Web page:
With no time to consult Castro, former guerrilla journalist Carlos Franqui, a member of Castro's July 26 Movement directorate and head of Radio Rebelde, took to the airwaves.
Messengers ran to tell Castro, who was positioned in a sugar mill some 40 miles north of Santiago.
''I had to start making decisions that were the directorate's or Fidel's to make,'' said Franqui, who left Cuba in 1968 and now lives in Puerto Rico. ``It would have been fatal for Radio Rebelde to have been silent. I decided to take responsibility and make logical decisions.''
Batista had fled, but the guerrilla war was not won.
Gen. Cantillo was busy in Havana finding a senior magistrate to take Batista's place, as the constitution dictated. Cantillo enlisted an unwilling judge in his bathrobe.
Castro wanted to fill the power vacuum himself. Furious and fearful that the rebels would be shut out, he started barking orders.
''Naturally the first of January was also a terrible day,'' Castro said in Franqui's 1976 book, Diary of the Cuban Revolution. ``We were betrayed, and an attempt was made to snatch victory from the people. We had to act very swiftly.''
Castro hustled to the eastern town of Palma Soriana to record radio broadcasts.
Guerrilla commander Camilo Cienfuegos went to Camp Columbia near Havana, while Raúl Castro was sent to force Guantánamo's surrender. Guevara was dispatched to the La Cabaña fortress in Havana harbor.
''Revolution, yes!'' Castro proclaimed over the airwaves. ``Military coup, no!''
''It was a plan that was made and executed with such precision that Batista fell practically on the day we thought he would fall, and Santiago de Cuba was taken more or less on the day that we thought we would take it,'' Castro said in the 1976 book.
``They attempted to snatch the triumph from us, and if there hadn't been swift action, the consequences would have been serious.''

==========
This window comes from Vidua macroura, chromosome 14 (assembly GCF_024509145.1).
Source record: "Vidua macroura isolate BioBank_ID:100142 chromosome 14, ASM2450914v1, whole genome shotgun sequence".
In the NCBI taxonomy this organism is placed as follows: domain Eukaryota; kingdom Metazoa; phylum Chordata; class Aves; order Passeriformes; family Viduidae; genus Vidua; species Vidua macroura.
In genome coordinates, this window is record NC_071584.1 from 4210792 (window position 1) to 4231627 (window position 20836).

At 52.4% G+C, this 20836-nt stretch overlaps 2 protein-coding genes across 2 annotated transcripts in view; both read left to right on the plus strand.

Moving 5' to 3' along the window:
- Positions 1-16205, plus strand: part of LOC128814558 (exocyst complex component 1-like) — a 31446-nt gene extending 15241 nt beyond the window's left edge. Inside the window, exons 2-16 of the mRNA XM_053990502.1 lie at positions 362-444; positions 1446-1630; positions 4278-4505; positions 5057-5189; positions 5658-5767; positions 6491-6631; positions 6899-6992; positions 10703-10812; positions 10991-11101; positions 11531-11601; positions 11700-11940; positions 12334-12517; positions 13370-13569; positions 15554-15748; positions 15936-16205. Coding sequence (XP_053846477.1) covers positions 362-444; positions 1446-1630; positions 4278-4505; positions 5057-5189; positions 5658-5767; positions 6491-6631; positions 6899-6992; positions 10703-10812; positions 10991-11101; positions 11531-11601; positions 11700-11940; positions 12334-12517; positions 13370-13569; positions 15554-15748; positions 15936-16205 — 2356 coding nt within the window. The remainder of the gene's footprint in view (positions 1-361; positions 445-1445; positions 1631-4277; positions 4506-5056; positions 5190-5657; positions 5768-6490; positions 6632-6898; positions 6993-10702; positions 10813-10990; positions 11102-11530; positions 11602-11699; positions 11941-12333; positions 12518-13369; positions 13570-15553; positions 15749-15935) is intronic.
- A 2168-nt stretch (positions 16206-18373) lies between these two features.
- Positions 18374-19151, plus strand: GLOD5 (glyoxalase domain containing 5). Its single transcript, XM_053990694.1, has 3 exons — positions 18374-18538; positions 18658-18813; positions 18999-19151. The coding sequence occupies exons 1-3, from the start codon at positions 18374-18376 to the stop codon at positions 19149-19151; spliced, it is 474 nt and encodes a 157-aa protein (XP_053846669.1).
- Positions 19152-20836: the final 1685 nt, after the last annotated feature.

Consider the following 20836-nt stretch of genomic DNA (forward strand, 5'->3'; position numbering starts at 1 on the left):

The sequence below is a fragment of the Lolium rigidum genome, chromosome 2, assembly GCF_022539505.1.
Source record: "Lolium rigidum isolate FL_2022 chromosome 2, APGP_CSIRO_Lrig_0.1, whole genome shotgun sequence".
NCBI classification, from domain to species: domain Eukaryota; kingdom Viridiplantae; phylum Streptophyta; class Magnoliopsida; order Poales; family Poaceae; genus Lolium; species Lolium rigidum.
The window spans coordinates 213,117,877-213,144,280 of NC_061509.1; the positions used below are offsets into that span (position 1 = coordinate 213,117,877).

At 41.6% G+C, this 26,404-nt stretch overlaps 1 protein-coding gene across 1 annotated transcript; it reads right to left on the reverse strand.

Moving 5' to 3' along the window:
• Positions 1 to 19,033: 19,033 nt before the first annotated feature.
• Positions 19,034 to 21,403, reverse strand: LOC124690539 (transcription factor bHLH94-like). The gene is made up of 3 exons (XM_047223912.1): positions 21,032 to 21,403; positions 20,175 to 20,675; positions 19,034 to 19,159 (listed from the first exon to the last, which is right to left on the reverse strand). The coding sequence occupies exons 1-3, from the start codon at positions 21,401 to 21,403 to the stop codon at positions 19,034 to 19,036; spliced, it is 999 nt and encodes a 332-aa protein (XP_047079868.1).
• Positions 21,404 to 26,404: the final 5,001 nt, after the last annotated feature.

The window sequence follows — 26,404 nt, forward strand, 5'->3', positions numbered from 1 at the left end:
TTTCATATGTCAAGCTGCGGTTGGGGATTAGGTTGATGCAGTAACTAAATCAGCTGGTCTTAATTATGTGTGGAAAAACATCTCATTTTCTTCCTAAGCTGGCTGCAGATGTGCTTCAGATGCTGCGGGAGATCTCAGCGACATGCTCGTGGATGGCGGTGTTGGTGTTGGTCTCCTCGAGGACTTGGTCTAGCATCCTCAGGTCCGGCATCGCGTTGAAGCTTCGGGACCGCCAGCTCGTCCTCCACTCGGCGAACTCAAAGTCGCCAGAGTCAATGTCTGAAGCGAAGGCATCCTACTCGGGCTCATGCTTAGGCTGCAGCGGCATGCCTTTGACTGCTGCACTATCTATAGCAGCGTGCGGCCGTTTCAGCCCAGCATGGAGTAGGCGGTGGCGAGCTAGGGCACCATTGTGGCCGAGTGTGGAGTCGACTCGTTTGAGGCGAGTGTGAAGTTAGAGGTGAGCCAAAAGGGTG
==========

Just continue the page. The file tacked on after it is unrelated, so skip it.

Some people in Havana acted fast, too: Jubilant crowds looted casinos and ransacked the homes of Batista loyalists.
''I could see people running carrying drapes, lamps, air conditioners,'' Fabricio, then 12, recalled watching from his apartment building across the Riviera Hotel on Havana's famed seawall. ``They took doors off the hinges. The other unpopular part of the regime was the parking meters, and people were taking bats to them.''
Brothers to the Rescue founder José Basulto, then 18 and heading off for college, remembers people preparing Molotov cocktails at the long-shuttered University of Havana while slot machines tumbled down city streets.
'There was an atmosphere of trouble. Everybody was thinking: `What's next?' '' Basulto said. ``I remember that I walked into a police station and took a gun for myself. The police were there, looking at us. They were on the job, but not acting on it.''
Matos' attack on Santiago never materialized, as military leaders easily gave in. Raúl Castro took Moncada barracks without firing a shot.
That evening, Castro declared victory from the balcony of Santiago de Cuba's City Hall. Franqui remembers the throngs of thousands who rushed to greet Castro and touch his scraggly beard.
''It was a bit cultish,'' Franqui said. ``It disgusted me.''
With lawyer Manuel Urrutia named president, Castro began a weeklong trek to Havana, where he was greeted like a messiah. He did not arrive until Jan. 8, and did not officially appoint himself to the top job for another 45 days.
''I don't remember anyone who was unhappy, or sad, or concerned about what had just happened. It was just the opposite,'' remembers Miami Dade College President Eduardo Padrón, who was 14. ``On that date, Jan. 1, we really did not imagine the whole magnitude of what would transpire years to come. At that moment, it did not occur to us that this would turn into something we would dislike or actually hate or that it would last this long.
``Fifty years is a long, long time.''